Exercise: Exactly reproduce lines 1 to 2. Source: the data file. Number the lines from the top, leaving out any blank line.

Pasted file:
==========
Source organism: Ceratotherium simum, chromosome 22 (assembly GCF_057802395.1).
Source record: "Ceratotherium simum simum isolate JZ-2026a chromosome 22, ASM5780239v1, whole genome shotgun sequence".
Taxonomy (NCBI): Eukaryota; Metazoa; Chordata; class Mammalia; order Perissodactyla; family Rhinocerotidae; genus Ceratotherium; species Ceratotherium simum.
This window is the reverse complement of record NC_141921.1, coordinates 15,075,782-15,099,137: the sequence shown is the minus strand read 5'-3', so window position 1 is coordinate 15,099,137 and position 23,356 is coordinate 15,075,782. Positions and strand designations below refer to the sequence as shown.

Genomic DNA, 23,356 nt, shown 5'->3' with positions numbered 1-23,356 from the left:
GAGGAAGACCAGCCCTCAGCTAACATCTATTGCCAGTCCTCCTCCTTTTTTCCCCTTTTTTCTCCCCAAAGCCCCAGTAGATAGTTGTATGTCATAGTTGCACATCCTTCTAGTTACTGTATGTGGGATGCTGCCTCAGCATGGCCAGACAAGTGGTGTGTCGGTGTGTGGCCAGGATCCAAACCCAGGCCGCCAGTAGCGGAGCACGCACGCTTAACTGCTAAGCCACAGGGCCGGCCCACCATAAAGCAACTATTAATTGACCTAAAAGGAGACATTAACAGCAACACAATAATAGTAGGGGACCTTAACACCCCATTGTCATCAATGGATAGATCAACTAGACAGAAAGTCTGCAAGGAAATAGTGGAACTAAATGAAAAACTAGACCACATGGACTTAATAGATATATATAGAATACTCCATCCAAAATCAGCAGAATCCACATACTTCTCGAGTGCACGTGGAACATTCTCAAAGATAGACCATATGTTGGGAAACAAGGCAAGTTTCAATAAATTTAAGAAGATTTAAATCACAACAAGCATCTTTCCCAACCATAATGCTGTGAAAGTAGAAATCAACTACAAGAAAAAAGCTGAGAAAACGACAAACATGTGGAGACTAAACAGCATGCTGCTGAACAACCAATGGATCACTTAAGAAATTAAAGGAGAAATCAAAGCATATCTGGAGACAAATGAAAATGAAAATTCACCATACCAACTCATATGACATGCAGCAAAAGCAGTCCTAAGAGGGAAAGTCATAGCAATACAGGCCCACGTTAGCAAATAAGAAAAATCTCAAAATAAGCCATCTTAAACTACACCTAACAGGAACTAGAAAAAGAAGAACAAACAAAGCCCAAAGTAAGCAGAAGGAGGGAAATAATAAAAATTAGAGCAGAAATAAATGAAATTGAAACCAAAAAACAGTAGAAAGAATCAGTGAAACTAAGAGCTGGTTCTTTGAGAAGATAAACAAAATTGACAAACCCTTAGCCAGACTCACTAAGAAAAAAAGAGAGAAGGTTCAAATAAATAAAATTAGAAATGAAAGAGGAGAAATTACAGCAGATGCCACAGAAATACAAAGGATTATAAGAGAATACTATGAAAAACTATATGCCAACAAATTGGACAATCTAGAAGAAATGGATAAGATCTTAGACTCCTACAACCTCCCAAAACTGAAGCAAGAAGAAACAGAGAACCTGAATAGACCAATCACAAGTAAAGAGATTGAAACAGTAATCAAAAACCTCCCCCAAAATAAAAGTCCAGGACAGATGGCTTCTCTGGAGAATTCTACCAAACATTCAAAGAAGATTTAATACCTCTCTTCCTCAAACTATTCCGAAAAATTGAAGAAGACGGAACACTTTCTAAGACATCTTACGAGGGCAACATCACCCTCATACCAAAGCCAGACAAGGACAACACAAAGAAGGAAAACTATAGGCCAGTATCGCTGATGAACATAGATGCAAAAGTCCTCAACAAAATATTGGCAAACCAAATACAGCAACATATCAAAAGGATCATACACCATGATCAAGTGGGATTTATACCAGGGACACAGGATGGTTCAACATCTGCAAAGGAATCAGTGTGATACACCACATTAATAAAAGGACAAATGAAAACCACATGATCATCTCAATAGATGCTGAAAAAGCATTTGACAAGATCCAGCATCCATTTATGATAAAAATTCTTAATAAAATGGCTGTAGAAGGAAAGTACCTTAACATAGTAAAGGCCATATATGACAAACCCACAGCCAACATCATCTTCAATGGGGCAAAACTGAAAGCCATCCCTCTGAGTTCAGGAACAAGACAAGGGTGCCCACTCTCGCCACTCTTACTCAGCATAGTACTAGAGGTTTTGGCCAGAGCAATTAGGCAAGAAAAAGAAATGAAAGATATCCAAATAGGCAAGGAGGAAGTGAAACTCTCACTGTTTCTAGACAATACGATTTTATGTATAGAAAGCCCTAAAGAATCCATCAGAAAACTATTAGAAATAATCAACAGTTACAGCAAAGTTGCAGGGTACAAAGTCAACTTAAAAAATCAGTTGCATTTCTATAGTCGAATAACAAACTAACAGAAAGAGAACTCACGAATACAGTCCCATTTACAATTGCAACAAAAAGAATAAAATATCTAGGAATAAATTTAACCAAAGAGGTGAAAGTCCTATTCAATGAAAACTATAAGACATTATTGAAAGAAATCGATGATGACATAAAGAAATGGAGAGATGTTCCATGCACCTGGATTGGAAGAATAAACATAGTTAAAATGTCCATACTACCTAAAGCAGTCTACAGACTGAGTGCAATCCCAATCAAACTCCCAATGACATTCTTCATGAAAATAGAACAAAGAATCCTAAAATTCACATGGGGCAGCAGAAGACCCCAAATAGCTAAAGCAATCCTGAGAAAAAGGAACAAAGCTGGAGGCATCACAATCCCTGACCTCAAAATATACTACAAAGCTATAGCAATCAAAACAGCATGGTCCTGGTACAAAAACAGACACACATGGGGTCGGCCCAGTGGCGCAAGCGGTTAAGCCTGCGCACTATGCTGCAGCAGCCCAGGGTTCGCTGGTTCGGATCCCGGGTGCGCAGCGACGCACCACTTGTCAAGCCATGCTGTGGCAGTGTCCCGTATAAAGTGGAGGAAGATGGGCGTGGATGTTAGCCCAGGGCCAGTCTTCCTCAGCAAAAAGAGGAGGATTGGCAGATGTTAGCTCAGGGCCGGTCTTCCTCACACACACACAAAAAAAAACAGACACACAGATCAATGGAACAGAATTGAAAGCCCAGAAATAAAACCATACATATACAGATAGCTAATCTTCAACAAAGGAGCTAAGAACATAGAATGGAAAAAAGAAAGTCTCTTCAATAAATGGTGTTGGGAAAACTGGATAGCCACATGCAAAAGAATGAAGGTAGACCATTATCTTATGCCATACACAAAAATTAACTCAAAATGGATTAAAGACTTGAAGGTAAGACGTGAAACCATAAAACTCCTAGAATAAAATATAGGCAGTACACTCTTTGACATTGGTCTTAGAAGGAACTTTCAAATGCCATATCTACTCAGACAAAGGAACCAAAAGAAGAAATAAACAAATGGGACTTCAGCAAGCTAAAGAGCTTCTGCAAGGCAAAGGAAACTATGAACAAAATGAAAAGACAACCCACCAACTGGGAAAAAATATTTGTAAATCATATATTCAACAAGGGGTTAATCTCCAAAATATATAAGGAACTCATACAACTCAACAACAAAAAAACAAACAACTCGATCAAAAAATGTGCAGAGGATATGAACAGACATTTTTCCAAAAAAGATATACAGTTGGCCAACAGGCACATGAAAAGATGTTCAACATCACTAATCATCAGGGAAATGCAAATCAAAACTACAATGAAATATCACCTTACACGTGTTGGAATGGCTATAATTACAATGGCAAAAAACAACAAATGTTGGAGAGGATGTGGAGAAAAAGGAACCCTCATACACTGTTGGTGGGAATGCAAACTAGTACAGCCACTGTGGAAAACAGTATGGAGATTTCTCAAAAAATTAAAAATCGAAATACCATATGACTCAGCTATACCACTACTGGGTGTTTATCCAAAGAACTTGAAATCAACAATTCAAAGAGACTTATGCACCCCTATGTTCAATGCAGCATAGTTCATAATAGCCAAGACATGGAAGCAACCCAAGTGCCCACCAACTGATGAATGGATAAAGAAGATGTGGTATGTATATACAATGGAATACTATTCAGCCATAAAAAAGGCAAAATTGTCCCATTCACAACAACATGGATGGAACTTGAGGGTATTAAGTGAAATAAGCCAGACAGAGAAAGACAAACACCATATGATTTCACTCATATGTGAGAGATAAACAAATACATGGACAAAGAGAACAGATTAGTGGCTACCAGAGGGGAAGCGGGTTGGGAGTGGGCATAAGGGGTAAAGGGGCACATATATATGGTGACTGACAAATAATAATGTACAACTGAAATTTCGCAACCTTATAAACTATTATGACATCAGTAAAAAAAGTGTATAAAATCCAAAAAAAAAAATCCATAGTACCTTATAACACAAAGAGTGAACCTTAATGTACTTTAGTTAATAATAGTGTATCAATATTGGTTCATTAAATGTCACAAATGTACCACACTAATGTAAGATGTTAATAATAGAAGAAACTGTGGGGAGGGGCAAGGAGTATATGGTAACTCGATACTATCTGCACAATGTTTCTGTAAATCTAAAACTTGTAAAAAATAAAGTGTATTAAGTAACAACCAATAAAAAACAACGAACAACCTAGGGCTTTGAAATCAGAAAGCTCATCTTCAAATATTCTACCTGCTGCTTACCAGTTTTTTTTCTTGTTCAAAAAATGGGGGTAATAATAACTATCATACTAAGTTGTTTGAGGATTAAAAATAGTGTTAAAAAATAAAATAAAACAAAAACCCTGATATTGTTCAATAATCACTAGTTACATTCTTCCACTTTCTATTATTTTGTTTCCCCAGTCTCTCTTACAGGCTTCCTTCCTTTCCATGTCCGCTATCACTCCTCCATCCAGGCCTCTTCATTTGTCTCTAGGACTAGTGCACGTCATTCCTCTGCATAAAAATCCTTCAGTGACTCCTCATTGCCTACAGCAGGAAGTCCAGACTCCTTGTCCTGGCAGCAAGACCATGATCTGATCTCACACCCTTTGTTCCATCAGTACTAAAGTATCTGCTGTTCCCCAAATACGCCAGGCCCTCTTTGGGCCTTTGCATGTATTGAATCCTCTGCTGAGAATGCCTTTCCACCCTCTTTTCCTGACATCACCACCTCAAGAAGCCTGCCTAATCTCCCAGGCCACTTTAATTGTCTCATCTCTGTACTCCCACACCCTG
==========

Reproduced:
Source organism: Ceratotherium simum, chromosome 22 (assembly GCF_057802395.1).
Source record: "Ceratotherium simum simum isolate JZ-2026a chromosome 22, ASM5780239v1, whole genome shotgun sequence".